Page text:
Being environmental change-makers is not something that has come to us overnight. The environment has always been important to us. Our parents introduced us to the outdoors at a young age. We grew up in a family where hiking in the local National Parks was a common weekend activity; we took cardboard boxes to the supermarket rather than using plastic bags back in the 90’s, we planted trees in the park across from our house in an effort to bring back native flora in our local community, and later solar panels lined the roof of our family home.
It was at university 10 years ago that we were first confronted by the concept of climate change. I worked on the founding documents for Generation Zero, a youth-led organisation that started to champion climate change in Aotearoa in 2010 and now has a 40,000 strong following across the country. Generation Zero is responsible for the first draft of the Zero Carbon Bill, designed to make New Zealand net carbon zero by 2050, that was unanimously passed into law last month.
Generation Zero was formed by a bunch of 20 years olds. We were asking ourselves what we wanted our country to look like for the generations that came after us. What could we do to make that happen? For the very first time, we thought about the impact that our actions would have on the environment for those that came after us.
Fast forward ten years and we were running a sustainable and nutritious juice business and being confronted with the realisation that the industry we are playing in is one of the worst examples of a model based on business for profit without accountability, the Beverage industry. In waste, it accounts for the disposal of more single-use plastic than any other product type.
Despite the key players’ significant profits, factory workers are more often than not paid minimum wage. Two offshore-owned corporates dominate the marketplace in New Zealand effectively blocking New Zealand companies with the genuinely nutritious and sustainable choices consumers are ever more asking for. We decided to tackle this industry, from our very own solar-powered juicery in Nelson.
What we at Chia Sisters ultimately want to help make possible is a better future:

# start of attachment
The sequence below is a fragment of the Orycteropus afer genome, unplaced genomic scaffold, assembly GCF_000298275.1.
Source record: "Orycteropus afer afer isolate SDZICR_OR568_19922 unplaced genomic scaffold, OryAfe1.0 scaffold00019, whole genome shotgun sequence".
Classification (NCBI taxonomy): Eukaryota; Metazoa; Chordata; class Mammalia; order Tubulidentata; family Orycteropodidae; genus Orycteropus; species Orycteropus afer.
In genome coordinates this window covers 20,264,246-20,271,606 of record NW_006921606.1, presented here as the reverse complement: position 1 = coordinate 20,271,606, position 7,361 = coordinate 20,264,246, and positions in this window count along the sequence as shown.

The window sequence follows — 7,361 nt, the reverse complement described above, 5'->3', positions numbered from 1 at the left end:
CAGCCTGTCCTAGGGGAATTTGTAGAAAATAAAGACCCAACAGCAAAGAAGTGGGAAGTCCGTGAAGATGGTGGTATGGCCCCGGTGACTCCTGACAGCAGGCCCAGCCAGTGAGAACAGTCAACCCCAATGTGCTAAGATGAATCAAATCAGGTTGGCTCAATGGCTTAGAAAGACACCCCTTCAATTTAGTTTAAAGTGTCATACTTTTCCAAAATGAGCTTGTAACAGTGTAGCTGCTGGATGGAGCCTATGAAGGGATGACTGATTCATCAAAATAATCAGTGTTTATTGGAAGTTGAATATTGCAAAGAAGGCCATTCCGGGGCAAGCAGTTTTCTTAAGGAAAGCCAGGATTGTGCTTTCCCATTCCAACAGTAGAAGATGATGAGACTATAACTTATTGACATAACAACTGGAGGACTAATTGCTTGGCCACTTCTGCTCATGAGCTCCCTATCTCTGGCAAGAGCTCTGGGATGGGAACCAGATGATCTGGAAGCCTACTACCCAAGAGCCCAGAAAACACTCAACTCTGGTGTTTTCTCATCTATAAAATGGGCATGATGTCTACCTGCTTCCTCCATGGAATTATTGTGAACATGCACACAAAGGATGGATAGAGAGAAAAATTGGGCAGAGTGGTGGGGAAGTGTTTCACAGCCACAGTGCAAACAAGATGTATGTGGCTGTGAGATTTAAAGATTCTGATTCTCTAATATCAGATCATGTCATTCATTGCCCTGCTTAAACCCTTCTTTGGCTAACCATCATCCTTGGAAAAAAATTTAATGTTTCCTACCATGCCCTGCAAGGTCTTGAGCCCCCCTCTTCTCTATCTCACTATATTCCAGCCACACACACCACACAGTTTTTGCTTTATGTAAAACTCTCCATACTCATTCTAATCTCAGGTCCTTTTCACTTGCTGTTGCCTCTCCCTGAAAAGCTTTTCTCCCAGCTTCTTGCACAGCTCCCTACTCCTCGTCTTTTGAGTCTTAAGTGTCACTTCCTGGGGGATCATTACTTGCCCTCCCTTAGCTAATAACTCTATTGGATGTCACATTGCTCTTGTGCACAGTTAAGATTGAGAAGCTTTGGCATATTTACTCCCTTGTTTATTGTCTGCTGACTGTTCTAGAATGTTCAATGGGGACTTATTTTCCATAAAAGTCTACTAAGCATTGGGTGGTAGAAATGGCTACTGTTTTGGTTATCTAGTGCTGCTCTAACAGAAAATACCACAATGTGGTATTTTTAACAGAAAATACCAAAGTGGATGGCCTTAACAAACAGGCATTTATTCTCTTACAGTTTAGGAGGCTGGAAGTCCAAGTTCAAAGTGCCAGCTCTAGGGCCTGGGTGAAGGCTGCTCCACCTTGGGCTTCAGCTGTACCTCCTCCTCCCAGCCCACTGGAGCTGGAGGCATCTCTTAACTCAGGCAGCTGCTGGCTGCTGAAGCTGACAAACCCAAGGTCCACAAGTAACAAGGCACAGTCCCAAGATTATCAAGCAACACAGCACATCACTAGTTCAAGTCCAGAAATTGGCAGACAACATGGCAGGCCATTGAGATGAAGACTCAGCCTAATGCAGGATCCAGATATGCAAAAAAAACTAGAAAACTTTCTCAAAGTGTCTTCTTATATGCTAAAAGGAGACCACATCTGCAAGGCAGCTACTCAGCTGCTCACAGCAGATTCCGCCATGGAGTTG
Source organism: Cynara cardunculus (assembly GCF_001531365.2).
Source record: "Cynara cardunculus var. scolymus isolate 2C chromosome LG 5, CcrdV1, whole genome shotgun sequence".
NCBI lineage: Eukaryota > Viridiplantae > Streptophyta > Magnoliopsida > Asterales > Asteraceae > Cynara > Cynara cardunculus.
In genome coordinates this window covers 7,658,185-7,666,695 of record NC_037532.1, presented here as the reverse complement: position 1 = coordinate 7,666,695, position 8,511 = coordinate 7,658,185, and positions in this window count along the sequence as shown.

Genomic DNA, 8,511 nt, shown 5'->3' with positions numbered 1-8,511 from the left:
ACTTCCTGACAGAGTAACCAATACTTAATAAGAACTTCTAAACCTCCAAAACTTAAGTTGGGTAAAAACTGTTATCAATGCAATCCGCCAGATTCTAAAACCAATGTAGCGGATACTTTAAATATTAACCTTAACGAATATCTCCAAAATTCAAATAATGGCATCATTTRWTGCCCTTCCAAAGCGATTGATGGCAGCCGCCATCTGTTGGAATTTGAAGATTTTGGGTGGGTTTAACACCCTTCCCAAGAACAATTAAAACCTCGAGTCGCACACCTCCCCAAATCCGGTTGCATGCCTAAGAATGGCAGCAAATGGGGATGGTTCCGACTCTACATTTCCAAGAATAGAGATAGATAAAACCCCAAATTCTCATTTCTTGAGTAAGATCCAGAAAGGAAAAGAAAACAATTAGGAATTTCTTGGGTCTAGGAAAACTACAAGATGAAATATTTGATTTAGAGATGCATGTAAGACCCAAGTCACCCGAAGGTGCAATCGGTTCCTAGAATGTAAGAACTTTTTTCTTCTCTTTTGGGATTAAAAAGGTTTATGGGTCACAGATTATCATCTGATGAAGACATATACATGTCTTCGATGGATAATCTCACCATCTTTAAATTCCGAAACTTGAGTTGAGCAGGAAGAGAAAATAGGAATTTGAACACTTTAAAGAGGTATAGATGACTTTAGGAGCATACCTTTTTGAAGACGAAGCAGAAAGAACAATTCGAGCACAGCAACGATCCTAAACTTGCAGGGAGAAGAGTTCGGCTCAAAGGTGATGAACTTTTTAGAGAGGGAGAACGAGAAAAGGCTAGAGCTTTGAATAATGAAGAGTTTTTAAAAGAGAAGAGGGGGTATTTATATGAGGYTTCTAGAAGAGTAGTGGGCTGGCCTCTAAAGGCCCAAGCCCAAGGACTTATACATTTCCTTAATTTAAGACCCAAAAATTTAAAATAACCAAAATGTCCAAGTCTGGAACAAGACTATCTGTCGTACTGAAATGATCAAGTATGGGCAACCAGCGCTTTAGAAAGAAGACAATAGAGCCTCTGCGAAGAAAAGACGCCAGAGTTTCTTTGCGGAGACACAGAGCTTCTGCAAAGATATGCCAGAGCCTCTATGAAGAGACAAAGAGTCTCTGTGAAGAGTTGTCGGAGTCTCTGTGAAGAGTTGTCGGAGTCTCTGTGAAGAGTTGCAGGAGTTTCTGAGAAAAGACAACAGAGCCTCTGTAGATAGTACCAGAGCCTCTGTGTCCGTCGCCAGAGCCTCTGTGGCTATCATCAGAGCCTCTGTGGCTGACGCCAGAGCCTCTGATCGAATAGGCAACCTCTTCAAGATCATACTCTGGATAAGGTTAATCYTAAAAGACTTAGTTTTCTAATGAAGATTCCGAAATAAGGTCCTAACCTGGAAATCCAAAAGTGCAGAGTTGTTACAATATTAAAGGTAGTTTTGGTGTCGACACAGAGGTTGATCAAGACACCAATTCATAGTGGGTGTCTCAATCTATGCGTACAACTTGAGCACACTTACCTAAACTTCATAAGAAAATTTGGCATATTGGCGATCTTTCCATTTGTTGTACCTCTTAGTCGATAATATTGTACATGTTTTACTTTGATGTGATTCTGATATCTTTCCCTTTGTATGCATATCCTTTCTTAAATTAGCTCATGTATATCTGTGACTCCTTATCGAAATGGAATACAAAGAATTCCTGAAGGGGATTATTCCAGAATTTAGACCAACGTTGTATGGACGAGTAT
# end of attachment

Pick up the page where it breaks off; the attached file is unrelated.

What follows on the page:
Where the impact on the environment from humans is positive instead of irreversibly negative because the environment is now part of the business equation and included in the balance sheet.
Where the atmosphere temperature rise is slowing now that businesses are accountable for reducing and offsetting CO2.
Where the cost to the environment is now a standard feature on every organization’s business plan as we head towards a sustainable future, where we become good ancestors.
To us, this is an entirely possible outcome. But that doesn’t mean to say it is easy because it’s not! It’s scary and it’s hard. Being in business is already hard, every day in business we go from cloud nine to the bottom of a pit and back. Several times over.
We are not experts in any of this but we do want to out line a few things that we are doing to include our community and environment in the way we do business and the way we are inspiring other business to follow suit.
Twelve months ago our business was in a perilous position. The company that made and bottled our juices went into liquidation and was closing suddenly without notice. We had near permanent installation of hundreds of thousands of dollars of bottling equipment in their factory that we had painstakingly designed years before and there was no plant or manufacturing facility in the country with space to take on our equipment at such short notice. Our choice was this, close the business or move in. It was a decision that we thought hard about. We decided to take out a bank loan and take over the factory. We were well out of our depth. To say the least.
We had a brainstorm of how we could make use of the fact that we now had our own factory. There were a lot of negatives: we needed an updated food safety plan, we needed new employees, we needed to clean to food-grade standard. We had rates to pay and double rent while we moved in.